Contrasts are the fuel of creation - interview with Fernando Ulzión

Piotr Wojdat

How and when did you start making your own music?

Fernando Ulzión: There has always been a tension between a tremendous desire to express and a drive to silence and disappear. Since I was a child. If we add a mixture of ineptitude, laziness, insecurity, and lack of esteem, until less than ten years ago I never set out to show my music in public. Even today there is practically no time when I wonder about the opportunity to add my voice to the huge amount of voices that appear in the public sphere. In this sense, I remember the words of Jorge Luis Borges (a writer whom I admire precisely for his irresolvable games between logic and absurdity) when he lamented the damage that the printing press had done to the history of literature. Cioran also wrote that "as art sinks into a dead-end, artists multiply."

The thing is that with about sixteen I started recording songs by beating a Spanish guitar I had at home, putting plastic forks between the strings and the fret and other junk; on top of it, it made noise from a blender and vacuum cleaner or left several keys on an electric keyboard pressed... Several friends learned to play conventionally with that same guitar but I either did not want or cannot. They formed some bands and I only taught those tapes to a couple of people or less. Later, with the computer, I started playing with the sounds: I manipulated recordings of popular carols... I also tried to record all the words in the dictionary to play them at high speed to somehow end the language and other unfinished stories like cutting the “Metal Machine Music” by Lou Reed in tracks of a second and then superimpose them in a loop of an infinity second. Those recordings were already only for me. Time goes by and with about thirty-something years, around 2009, my girl Silvia had the brilliant idea of giving me an alto saxophone Jupiter (which I still play today) to get me out of the hole in which the work routine I was getting into. I started poking around with the saxophone, I signed up for some private classes that I left due to lack of time and interest until the company I worked for bankruptcy and I was unemployed. For me those two years of unemployment were wonderful: I began to spend more time playing the saxophone in a self-taught way and I decided to record a record in the living room of my house that self-published under the name of Ulzion.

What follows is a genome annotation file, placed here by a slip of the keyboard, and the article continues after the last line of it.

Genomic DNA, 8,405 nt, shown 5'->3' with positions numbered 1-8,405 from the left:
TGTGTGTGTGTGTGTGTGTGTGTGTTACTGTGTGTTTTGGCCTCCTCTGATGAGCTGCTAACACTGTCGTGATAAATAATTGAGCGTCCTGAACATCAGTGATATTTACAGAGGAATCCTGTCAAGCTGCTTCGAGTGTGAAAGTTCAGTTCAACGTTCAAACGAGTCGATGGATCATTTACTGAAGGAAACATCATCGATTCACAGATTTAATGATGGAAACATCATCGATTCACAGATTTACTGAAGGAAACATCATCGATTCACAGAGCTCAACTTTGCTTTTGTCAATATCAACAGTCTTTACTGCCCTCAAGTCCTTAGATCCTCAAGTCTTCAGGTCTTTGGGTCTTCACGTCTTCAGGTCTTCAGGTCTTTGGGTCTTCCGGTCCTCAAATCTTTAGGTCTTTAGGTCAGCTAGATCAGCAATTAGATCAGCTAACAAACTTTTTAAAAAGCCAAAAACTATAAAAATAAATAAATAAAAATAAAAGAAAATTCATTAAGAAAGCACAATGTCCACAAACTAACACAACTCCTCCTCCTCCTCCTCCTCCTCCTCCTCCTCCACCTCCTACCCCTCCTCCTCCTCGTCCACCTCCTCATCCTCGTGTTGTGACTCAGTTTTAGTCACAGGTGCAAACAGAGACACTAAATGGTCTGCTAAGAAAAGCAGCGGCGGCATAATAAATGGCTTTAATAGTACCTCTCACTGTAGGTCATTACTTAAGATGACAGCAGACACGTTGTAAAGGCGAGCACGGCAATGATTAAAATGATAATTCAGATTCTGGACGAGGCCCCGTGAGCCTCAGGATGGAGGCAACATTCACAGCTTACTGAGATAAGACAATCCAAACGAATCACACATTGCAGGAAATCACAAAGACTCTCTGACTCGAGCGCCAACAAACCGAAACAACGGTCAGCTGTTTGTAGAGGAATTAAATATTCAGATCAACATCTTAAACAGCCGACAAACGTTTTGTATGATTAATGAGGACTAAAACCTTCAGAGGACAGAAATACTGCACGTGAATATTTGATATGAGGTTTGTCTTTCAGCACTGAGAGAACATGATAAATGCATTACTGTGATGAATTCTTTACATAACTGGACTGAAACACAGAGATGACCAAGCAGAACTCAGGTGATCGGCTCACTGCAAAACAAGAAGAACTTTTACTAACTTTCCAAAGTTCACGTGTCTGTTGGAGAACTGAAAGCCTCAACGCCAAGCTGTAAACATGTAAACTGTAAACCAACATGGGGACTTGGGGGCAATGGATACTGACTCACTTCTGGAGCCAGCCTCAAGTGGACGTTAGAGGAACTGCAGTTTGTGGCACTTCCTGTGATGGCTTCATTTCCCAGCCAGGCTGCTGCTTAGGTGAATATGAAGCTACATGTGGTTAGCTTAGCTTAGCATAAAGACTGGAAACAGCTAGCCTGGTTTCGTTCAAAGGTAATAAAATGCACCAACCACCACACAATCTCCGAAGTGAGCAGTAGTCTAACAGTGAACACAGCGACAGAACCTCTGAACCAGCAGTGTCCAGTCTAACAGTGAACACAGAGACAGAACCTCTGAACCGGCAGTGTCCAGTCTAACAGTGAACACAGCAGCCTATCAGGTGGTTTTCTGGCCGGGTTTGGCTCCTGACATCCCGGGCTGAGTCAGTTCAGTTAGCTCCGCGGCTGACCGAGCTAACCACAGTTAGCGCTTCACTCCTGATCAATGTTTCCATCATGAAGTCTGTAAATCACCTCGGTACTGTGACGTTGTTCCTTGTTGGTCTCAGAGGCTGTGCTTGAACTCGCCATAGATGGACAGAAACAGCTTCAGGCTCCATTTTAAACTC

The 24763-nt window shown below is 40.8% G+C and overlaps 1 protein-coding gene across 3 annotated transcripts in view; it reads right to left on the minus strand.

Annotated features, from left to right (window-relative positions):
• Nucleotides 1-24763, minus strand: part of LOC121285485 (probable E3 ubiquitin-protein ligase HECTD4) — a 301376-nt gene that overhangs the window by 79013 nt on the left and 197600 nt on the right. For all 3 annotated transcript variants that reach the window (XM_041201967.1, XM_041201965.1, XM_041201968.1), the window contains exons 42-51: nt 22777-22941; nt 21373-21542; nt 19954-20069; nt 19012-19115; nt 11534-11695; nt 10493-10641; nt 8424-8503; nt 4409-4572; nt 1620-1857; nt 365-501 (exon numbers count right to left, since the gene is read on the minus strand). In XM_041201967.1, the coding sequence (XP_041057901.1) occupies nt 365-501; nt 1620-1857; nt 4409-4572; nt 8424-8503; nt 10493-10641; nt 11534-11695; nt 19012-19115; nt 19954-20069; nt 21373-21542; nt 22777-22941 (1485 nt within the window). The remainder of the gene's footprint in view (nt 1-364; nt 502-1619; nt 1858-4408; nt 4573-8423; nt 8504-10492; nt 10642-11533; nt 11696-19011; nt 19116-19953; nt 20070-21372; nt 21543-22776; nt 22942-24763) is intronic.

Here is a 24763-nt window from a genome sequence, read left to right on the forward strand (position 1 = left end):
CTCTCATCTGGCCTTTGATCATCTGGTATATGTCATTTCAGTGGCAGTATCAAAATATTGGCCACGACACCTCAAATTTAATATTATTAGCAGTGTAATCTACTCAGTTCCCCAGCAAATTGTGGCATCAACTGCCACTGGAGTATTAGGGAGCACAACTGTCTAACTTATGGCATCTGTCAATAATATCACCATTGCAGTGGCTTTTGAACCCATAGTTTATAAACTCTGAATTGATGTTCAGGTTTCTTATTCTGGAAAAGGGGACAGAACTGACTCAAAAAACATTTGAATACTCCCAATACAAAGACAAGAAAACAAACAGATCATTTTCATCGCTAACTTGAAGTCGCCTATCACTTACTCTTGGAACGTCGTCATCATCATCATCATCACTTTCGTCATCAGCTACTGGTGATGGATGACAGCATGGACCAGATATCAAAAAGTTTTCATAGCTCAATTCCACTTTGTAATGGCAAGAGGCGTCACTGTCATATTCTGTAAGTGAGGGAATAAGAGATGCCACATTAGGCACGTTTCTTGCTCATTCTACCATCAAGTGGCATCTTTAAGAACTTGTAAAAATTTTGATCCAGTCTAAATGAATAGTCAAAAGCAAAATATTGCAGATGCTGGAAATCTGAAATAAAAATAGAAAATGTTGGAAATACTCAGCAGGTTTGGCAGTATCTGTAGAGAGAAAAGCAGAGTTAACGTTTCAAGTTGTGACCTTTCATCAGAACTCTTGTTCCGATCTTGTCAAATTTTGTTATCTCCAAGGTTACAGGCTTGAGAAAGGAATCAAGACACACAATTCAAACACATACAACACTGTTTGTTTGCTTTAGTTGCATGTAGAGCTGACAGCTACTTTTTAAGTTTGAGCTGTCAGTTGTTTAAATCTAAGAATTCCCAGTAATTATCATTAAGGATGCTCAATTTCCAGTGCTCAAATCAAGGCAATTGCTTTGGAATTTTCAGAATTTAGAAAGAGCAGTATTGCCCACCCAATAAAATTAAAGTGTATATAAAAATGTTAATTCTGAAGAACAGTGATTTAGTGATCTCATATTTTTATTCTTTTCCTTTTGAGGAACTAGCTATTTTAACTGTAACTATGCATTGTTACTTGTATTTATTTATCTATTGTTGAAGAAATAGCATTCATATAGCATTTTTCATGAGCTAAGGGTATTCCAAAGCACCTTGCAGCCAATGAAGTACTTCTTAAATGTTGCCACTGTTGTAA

From there I meet up with certain friends and begin to meet people who are working on the experimental music from the Basque Country, fundamentally Miguel A. García, and I integrate into the tiny improvised music scene that takes place around the Larraskito Club from Bilbao. About three years ago Chilean cellist Matías Riquelme arrives from Paris to Bilbao and we begin to collaborate with a duo until today.

Currently, in addition to this duo, I am in other projects. Orbain Unit is a quintet formed in 2015 of free-jazz-noise with two drums, bass and electric guitar and saxophone that we publish a disc on the net-label Repentino Records. The Txaranga Urretabizkaia, a formation of exclusively wind instruments with about twelve amateur members that mix music, actions, composition, experimental and popular with an unprejudiced and at the same time deeply critical view of the artistic fact. 
As one point in Peer Gynt says: "I am, as I said, a simple self-taught person who has not learned anything with any method...”

What is your idea for improvised music?